The NYPD arrested 120 suspected gang members in the biggest crack-down in New York City’s history, CBS New York reports, for crimes such as murder, robbery, drug trafficking, and more.
Federal authorities from the Bureau of Alcohol, Tobacco, Firearms and Explosives and Drug Enforcement Agency also took part in the raids as more than 1,000 law enforcement officers in helicopters and armored trucks nabbed suspects from the “2Fly YGz” and the “Big Money Bosses” gangs accused of “terrorizing residents” for years with their violent lawlessness. Sources tell the New York Daily News that the suspects may be responsible for seven murders, including the death of a 92-year-old woman killed by a stray bullet.
The massive takedown in the Bronx comes as Republicans debate a sentencing reduction and early release bill for convicted criminals and the Obama administration celebrates “National Reentry Week” for convicted criminals, many of whom are violent repeat offenders.
Many of the arrested Bronx suspects appear to be young adults.
If convicted, they’re primed to become beneficiaries of the Obama administration’s multi-million dollar efforts to ensure that as ex-cons they can receive more taxpayer dollars. Attorney General Loretta Lynch calls criminals under the age of 24 convicted of serious crimes “justice-involved youth” and is working to expunge or seal some criminal records so they suffer few if any ongoing consequences for destroying lives and Americans don’t know if they’re dealing with a dangerous criminal.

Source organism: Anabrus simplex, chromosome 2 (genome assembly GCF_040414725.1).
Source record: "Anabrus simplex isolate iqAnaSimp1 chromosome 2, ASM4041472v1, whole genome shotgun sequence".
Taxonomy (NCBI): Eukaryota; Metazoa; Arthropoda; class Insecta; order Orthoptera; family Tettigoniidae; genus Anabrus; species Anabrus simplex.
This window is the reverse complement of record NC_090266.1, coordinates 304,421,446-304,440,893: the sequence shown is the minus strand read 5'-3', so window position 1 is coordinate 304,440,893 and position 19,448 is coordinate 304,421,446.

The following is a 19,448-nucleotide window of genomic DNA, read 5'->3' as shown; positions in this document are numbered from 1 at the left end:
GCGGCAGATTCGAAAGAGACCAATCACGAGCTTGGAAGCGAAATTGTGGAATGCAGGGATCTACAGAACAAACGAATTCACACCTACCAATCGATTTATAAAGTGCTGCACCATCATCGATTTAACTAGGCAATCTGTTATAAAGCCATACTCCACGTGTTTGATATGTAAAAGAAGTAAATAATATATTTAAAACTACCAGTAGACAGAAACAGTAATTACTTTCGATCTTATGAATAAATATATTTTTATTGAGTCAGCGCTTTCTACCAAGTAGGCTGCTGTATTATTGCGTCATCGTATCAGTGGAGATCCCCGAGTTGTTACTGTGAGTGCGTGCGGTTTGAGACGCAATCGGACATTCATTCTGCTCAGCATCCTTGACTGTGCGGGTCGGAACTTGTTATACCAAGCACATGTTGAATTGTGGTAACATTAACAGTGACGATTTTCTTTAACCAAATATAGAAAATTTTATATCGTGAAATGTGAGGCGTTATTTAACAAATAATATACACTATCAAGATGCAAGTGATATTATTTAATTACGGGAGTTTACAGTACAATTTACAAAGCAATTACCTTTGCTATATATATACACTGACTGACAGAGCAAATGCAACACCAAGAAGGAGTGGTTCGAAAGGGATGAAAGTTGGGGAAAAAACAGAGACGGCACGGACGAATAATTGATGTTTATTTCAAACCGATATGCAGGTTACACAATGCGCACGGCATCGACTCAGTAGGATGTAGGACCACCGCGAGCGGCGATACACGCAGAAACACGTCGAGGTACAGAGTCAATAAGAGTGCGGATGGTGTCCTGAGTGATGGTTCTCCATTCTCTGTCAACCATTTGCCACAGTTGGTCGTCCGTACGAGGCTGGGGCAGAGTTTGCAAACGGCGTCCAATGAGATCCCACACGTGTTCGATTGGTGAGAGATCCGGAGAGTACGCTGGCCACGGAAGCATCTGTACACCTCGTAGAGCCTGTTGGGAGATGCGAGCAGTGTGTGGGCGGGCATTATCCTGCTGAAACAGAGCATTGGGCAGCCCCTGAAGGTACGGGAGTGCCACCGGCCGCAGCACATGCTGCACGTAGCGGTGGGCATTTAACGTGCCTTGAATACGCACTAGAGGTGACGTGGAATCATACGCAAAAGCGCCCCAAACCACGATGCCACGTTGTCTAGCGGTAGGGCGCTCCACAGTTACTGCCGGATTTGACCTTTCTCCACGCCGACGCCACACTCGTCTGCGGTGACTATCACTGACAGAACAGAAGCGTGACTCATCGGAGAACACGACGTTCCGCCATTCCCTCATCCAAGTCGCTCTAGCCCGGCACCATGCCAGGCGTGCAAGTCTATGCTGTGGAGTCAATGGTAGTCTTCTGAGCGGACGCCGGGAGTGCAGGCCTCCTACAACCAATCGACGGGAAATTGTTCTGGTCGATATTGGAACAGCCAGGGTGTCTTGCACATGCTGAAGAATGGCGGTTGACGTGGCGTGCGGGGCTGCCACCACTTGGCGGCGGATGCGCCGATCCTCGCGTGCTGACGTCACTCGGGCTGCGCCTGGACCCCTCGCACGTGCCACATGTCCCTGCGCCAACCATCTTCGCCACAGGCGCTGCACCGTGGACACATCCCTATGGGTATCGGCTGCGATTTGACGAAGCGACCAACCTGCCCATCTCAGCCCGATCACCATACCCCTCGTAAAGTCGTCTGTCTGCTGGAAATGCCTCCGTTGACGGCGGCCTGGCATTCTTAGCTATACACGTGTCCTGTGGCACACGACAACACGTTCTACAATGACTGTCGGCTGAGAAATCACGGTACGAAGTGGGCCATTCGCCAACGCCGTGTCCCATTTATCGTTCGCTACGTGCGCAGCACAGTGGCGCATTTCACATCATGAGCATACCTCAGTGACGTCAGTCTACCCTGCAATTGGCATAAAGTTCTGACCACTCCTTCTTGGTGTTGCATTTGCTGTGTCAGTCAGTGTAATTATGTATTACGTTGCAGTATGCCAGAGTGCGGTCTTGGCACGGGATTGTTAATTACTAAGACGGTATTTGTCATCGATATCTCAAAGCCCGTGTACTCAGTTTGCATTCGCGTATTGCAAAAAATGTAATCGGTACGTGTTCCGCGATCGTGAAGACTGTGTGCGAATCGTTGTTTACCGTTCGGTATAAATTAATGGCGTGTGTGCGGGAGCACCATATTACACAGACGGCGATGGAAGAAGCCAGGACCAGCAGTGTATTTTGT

Even if convicted of murder and other violent crimes, the felons can move to Virginia and enjoy voting rights, the ability to run for office and serve on juries, and work as a notary. Longtime Clinton ally Virginia Gov. Terry McAuliffe granted 206,000 felons these rights just months before the presidential election — and that’s just a start. They can enjoy the same rights as their victims and lifelong, law-abiding citizens.
Republicans pushing sentencing reductions in Congress, which conservative journalist David Horowitz criticizes as “jailbreak” legislation, are repeating the same lines as the Democrats about the myth of “mass incarceration” and the sudden need to help Democrats hasten the release of criminals to ply them with more taxpayer money and give them a leg-up over non-criminals. They couch it in the language of togetherness — as president of the American Enterprise Institute Arthur Brooks said at the White House on Monday: “What better way to bring people together than to look at those at the periphery of our society and say, what can we do together to need them?”
But Americans not safely isolated in gated, superrich neighborhoods like D.C. think tank leaders don’t appear to want “to need” those who have shown themselves to be a menace to society — as residents of Bronx neighborhoods can testify. As Speaker Paul Ryan rushes to ensure more gang members like those who held a poor New York neighborhood hostage are released back into the streets, lower-income blacks and whites, along with swing voters, are growing more and more deeply worried about crime. The poll numbers are even more lopsided when broken down: While 46 percent of whites are greatly worried about crime, 68 percent of non-whites are.
The bipartisan scheme to break more convicts out of prison as crime soars isn’t likely to put their fears to rest.